2011 A.R.A.B On Edge
Featuring in the Melbourne Fringe Festival, A.R.A.B On Edge was a non-stop, on-the-go rehearsal, show brainstorm and performance all in one! At BMW Edge Fed Square over 150 youth krumped, jerked and moved to dancehall and hip hop grooves. Also featuring traditional cultural dances and the debut of many Sound And Music musicians, A.R.A.B On Edge was an epic blast to Melbourne’s CBD.
Ugly. A bare and ordinary world. Three young people who love each other. Gargantuan shadows, epic milestones, a chain of actions, horrific consequences.
Slut. They know her, they admire her, they envy her, they fear her, they condemn her, they bury her.
Platform Youth Theatre and Footscray Community Arts in association with A.R.A.B presented Tenderness, two plays of a teenage world. Ugly by Christos Tsiolkas and Slut by Patricia Cornelius, directed by Nadja Kostich.
2010 Northern Trax
There’s a wedding on tonight one stop down from Flinders Street station in Zone 1. Southside. It’s a disapproved of union. A cultural, religious, family clash. Too different. Too off-the-wall. Too difficult. Bigger than that, a Zone 2 is marrying a Zone 1. Despite the disapproval in the community our northsiders from Epping to Craigieburn to Upfield are riding the train lines into the wedding. They are voting with their feet and along the way challenge themselves on their futures inside and beyond Zone 2.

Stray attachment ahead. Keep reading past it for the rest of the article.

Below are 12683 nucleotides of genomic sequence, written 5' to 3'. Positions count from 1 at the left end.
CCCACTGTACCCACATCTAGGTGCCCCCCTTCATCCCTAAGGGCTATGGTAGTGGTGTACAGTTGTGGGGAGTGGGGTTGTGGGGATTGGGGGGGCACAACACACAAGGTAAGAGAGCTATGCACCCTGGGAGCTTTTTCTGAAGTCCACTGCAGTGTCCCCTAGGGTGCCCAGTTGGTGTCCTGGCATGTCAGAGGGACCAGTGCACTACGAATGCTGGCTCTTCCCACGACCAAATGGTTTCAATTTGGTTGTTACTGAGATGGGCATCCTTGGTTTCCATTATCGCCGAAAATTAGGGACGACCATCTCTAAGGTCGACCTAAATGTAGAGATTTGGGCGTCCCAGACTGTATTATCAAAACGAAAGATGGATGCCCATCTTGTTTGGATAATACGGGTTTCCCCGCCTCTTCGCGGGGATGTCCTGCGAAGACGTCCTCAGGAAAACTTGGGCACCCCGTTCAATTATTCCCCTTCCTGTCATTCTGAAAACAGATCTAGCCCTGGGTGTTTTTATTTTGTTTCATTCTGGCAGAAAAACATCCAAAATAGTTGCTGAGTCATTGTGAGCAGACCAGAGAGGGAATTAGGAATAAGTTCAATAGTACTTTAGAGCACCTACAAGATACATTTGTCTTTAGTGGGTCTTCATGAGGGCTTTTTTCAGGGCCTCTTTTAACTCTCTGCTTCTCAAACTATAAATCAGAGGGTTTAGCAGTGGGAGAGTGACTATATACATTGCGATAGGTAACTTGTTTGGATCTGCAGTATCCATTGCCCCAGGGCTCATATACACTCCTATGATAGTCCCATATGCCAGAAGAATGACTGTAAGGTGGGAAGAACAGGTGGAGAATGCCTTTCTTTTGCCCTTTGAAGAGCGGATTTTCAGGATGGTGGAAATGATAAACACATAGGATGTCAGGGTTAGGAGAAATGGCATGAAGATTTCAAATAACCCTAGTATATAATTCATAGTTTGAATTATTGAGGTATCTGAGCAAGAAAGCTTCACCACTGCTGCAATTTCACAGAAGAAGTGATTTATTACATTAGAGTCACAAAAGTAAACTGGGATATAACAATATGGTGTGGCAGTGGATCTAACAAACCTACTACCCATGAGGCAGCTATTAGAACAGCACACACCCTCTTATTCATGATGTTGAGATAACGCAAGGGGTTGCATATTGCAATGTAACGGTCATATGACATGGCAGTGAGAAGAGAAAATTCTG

Featuring in the 2009 Melbourne Fringe Festival, Conjure told the story of a young girl who, despite the limitations and resistances of her past, her suburban geography, her peers and her family comfort zone, carves out a bold future for herself as a writer. Punctuated with the cultural, artistic and creative diversity of 200 young people from 50 cultural backgrounds, Conjure served an intoxicating mix of hip-hop, bellydance, hard rock, instrumental score, break dance, Bollywood, krump, magic and video.
Tammarrud followed the journey of two odd-looking identical twins who blow into town and shake the tree. A.R.A.B examined how extreme youth subcultures can either liberate or devour young people. It looked at relationships at home and school and within the family at a time when a young person’s image and identity can have an overwhelming significance. It unravelled a multitude of youth subcultures, identities, cliques and gangs, investigating on what solid – or shaky – ground these are formed.
Ahlam was a show about a girl whose name means ‘dream’. She has an argument at home about wanting to be a dancer and takes off. The work employed dance, spoken word, music, a public billboard and sound-scape to convey Ahlam’s emotional and flight through the northern suburbs.
2006 Yallah Hayat!
A potent, electric, multimedia narrative exploring the myths, truths, idiosyncrasies, contradictions and hallmarks of culture, where 100 youth asked themselves, their families and their audience ‘what is race?’.
A two day hip hop, break, street funk and traditional dance event that was open to the whole community.
2004 Yallah Shabiba!
A story about race and the universality of friendship told through a hybrid of rap, beat box, instrumental music, spoken word, belly dance, hip hop, video and comic monologue.
A workshop-based performance exploring identity and race that focused on reconnecting young Arabic men with Broadmeadows community post 9/11.